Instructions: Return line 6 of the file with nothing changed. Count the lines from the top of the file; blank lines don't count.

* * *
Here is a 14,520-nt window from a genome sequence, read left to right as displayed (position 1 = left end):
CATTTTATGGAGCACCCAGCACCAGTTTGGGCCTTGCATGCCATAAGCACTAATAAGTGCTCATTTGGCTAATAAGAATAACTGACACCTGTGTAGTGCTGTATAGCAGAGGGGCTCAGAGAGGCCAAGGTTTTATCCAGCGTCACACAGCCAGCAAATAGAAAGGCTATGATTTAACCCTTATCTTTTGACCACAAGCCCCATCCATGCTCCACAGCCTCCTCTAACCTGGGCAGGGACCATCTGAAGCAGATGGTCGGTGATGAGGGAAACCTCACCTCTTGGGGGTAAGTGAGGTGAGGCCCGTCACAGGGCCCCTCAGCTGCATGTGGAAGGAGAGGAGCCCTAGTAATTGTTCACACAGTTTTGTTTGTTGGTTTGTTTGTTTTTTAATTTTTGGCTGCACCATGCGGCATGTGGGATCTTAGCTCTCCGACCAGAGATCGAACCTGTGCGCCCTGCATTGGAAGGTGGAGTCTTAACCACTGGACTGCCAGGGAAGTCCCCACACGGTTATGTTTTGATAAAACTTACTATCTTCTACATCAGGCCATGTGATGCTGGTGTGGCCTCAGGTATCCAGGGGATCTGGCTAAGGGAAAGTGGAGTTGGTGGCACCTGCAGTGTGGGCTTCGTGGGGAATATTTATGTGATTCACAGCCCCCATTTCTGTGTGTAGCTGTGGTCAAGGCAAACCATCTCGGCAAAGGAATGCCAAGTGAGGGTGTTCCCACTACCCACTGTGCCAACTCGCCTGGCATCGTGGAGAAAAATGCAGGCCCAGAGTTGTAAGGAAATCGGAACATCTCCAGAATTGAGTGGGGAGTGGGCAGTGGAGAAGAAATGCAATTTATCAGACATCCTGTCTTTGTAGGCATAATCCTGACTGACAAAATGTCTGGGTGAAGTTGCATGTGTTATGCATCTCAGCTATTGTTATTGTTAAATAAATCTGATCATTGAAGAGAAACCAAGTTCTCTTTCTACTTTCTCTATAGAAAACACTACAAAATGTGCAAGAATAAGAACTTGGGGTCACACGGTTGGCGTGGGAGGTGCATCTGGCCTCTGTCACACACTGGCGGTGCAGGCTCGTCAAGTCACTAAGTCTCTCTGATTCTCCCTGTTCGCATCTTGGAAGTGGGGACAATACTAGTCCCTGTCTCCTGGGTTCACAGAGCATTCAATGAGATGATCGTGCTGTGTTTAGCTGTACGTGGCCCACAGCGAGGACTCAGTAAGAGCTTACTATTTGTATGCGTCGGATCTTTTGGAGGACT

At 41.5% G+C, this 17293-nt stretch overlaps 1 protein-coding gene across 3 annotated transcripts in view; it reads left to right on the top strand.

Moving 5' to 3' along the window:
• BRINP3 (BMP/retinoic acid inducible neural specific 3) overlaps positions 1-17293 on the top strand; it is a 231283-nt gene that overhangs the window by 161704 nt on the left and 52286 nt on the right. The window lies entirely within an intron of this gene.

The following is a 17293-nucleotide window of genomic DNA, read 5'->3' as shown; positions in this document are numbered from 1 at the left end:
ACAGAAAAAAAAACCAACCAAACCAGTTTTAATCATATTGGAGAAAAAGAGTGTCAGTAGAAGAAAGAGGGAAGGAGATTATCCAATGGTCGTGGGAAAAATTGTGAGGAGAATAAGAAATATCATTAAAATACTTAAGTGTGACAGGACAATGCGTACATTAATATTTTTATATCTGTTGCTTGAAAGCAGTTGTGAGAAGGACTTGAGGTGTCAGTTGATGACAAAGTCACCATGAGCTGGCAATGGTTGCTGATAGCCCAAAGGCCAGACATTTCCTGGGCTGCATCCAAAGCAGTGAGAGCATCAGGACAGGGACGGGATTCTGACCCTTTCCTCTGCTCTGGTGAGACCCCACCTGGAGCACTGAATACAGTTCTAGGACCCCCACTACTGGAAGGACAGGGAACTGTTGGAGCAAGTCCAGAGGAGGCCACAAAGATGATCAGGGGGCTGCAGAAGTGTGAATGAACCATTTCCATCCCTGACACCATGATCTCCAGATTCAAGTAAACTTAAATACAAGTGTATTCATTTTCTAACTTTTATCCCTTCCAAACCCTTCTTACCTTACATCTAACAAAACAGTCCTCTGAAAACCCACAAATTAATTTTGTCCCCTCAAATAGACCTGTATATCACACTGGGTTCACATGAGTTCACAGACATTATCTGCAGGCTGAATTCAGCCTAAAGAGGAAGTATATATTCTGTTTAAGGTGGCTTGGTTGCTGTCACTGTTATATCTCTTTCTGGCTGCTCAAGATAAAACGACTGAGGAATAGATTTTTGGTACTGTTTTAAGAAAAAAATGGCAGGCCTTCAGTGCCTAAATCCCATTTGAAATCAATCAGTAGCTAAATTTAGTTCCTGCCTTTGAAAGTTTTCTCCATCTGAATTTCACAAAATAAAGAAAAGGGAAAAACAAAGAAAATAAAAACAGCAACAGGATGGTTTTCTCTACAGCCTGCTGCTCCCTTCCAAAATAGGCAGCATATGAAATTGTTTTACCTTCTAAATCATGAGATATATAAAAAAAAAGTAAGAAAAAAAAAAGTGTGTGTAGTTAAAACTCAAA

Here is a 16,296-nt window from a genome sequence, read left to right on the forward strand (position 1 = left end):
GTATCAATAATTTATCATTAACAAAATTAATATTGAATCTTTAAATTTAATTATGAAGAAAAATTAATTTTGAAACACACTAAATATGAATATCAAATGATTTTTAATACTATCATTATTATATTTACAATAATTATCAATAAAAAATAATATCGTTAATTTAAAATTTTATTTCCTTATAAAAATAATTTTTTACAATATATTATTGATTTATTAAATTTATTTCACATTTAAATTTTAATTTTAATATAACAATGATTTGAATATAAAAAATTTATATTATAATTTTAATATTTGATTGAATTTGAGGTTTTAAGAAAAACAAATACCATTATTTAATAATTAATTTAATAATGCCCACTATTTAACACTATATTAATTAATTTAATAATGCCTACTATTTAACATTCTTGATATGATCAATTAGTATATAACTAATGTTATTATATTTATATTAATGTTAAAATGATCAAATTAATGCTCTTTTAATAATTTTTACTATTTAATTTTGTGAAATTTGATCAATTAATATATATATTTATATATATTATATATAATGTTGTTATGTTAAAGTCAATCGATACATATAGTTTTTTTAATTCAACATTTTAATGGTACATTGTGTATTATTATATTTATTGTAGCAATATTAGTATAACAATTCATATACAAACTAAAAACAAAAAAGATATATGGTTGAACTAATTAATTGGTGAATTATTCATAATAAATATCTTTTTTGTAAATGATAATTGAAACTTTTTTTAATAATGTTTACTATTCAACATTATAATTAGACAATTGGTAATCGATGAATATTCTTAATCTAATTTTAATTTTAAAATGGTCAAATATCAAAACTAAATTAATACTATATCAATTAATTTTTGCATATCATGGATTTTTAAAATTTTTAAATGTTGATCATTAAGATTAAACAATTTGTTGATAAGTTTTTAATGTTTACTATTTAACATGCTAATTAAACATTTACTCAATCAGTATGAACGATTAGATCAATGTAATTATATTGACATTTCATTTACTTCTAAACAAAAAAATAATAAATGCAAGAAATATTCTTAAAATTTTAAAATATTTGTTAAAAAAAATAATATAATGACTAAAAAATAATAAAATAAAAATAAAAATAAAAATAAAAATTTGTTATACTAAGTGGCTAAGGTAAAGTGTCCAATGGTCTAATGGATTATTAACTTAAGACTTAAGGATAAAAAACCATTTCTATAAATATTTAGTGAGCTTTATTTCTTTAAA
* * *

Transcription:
The following is a 17293-nucleotide window of genomic DNA, read 5'->3' as shown; positions in this document are numbered from 1 at the left end: